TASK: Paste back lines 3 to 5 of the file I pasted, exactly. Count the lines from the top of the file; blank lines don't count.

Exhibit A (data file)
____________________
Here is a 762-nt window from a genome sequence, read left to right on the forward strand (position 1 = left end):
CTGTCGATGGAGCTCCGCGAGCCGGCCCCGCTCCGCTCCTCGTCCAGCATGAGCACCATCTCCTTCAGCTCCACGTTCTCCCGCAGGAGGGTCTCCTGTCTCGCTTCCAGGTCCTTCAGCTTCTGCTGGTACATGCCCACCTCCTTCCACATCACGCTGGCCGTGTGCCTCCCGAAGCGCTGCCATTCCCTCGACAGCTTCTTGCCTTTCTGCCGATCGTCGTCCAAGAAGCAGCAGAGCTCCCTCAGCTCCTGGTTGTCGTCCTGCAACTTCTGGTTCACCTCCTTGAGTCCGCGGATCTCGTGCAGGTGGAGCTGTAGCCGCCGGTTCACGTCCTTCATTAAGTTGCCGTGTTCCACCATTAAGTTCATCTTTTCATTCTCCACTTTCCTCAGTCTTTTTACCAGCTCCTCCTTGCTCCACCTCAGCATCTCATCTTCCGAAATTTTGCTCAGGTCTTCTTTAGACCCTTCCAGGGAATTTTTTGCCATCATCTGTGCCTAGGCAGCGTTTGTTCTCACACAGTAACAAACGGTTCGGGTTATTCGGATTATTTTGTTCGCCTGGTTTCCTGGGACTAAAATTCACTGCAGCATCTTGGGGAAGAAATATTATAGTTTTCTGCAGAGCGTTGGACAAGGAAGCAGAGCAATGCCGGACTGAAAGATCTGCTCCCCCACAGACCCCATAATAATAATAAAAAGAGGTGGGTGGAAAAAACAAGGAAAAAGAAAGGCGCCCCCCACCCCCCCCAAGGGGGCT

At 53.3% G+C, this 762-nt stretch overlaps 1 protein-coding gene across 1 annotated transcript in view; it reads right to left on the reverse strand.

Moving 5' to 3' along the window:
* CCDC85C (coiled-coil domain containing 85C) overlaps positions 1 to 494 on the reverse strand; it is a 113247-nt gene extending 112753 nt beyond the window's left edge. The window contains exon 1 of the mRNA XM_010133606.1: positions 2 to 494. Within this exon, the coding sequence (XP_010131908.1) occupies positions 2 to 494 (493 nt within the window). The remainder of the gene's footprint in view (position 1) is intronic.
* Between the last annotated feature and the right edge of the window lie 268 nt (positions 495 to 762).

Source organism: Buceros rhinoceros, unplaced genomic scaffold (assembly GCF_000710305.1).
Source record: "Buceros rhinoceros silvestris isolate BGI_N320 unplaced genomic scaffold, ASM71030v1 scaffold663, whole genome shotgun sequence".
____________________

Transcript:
At 53.3% G+C, this 762-nt stretch overlaps 1 protein-coding gene across 1 annotated transcript in view; it reads right to left on the reverse strand.

Moving 5' to 3' along the window:
* CCDC85C (coiled-coil domain containing 85C) overlaps positions 1 to 494 on the reverse strand; it is a 113247-nt gene extending 112753 nt beyond the window's left edge. The window contains exon 1 of the mRNA XM_010133606.1: positions 2 to 494. Within this exon, the coding sequence (XP_010131908.1) occupies positions 2 to 494 (493 nt within the window). The remainder of the gene's footprint in view (position 1) is intronic.